6

Let’s say for example that my father is called Karl.

Ich bin Sohn von Karl.

Ich bin der Sohn von Karl.

Ich bin der Sohn von dem Karl.

Sounds fair enough but it uses the von + dative as genitive, which is ugly and only accepted in Austria and Switzerland as far as I know (maybe in southern Germany too). Unfortunately I’m writing to someone from the North right now.

Also the variant with the pronoun before the surname I’m pretty sure it’s typically Swiss and Austrian and would not be accepted in Germany, I am however not 100 % sure.

Ich bin (der) Sohn Karls.

Beautiful use of genitive, but this works fine for names that does not end in -s. Now if my father is named Andreas, how am I supposed to do it?

Ich bin (der) Sohn Andreas.

Is ambigious, as we don’t know whether I’m referring to Andrea or Andreas.

  • 6
    I would use: Ich bin Karls Sohn. – knut Mar 22 '16 at 21:15
  • 20
    No. Please don't do that. Ever. This is a German sentence, not an English one and thus the apostrophe for names not ending in -s is just plain wrong. – tofro Mar 22 '16 at 22:24
  • 1
    @knut: Sorry, your use of "Karls Sohn" was absolutely correct - my fault. – Thomas Mar 23 '16 at 20:38
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    @Thomas: Duden §97E was most probably written in one of the weaker moments of its authors. The rule and the examples are not aligned. The "Rat für deutsche Rechtschreibung" does not allow their example case, not even "Andrea's Blumenladen". (See here: rechtschreibrat.ids-mannheim.de/download/regeln2006.pdf p. 98) – tofro Mar 23 '16 at 23:15
  • 1
    If you’re referring to the South, where the von construction is indeed in common colloquial use, don’t forget the article: Ich bin der Sohm vom Karl. Includes another easy way to clear up ‘Ich bin der Sohn von der Andrea’ versus ‘Ich bin der Sohn vom Andrea’ (Andrea in the second example being the Italian first name). – Jan Apr 22 '16 at 0:23
11

The genitive of Andreas is Andreas’. Thus:

Ich bin Andreas' Sohn.

The non-genitive and most common solution would be

Ich bin der Sohn von Andreas.

though.

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  • 7
    +1 because it is correct, but most people (and even some grammars) would recommend to prefer der Sohn von Andreas to using the apostrophe (And the apostrophe is absolutely correct here, one of the very, very few cases it is in German) – tofro Mar 22 '16 at 22:30
  • @tofro Fair enough. I somehow thought that the use of the genitive was rather the main question, but you are right. – c.p. Mar 23 '16 at 6:36
  • Thanks. I don't care myself whether I should use Dativ or Genitiv - but I was told that using von + Dativ as Genitiv was a neologism and although it was done orally it is supposed to be "ugly", especially in Germany proper (as opposed to CH and A). I could be wrong though. – Bregalad Mar 23 '16 at 6:57
  • @Bregalad This is generally true, but not quite so for names ending in -s. Using dative is not wrong here, and the language just tries to avoid the "uncommon" apostrophe by evading into a dative construct - Especially in spoken language, as the apostrophe-s is not expressed with an "s-s" like in English and thus not easy to "hear". – tofro Mar 23 '16 at 7:22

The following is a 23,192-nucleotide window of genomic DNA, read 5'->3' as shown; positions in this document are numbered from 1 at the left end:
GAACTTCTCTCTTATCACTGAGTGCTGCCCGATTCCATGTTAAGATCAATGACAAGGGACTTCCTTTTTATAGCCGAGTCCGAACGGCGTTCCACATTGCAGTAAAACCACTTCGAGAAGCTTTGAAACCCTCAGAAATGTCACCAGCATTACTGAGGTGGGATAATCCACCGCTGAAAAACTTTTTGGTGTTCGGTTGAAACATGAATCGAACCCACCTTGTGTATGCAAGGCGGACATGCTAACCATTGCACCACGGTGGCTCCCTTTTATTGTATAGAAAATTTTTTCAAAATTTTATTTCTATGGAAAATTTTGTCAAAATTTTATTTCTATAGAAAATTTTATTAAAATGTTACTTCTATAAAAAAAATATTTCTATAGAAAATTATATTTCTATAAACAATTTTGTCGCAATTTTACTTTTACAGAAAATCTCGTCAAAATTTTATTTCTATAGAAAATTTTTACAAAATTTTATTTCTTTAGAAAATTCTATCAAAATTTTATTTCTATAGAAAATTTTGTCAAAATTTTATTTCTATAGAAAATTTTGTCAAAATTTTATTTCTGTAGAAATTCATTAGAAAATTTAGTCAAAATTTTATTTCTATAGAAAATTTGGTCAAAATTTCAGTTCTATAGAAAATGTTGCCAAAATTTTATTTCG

0

More or less all variants are used in one context or another.

In historical, biblical or arabic contexts, the usual construction would be:

Pippin, Sohn des Karls

Isaak, Sohn des Abrahams

which can, of course, be affixed to an I am:

Ich bin der Sohn des Karls.

(But that sounds very weird; this type of construction is really only used to introduce or address someone very important.)

Ich bin Sohn des Karls.

is possible, if there is something important (or you feel that there should be some implication) attached to the opposite side knowing who’s son you are.

Ich bin Sohn des Kaisers!

Auch Majestäten zahlen Eintritt.


In a less formal/historical or whatnot setting, it is often shortened in the way you suggested with postfixed genitive:

Ich bin der Sohn Karls.

It is also possible to use the standard prefixed genitive albeit without the definite article.

Ich bin Karls Sohn

These two may lead to the difficulty in differentiating between Andrea and Andreas. But honestly, if your father is Andreas or either of your parents are Andrea, you will just avoid this specific construction altogether. And actually, you wouldn’t use it in colloquial speech anyway (genitive is rather rare in colloquial German). In written form, the presence (Andreas’) or absence (Andreas) of an apostrophe clearly indicates the person’s name.


In colloquial speech — at least to me, implying South Germany — it is perfectly fine to use the von construction. However, note that in my area an article with the name is mandatory, leading us to:

Ich bin der Sohn vom Karl.

Which can also be turned around:

Ich bin vom Karl der Sohn.

And then there is a multitude of versions you may here but never read and which always succeed at irritating northerners, such as:

Ich bin dem Karl sein Sohn.

Note: never ever ever use that in your German class or write it.

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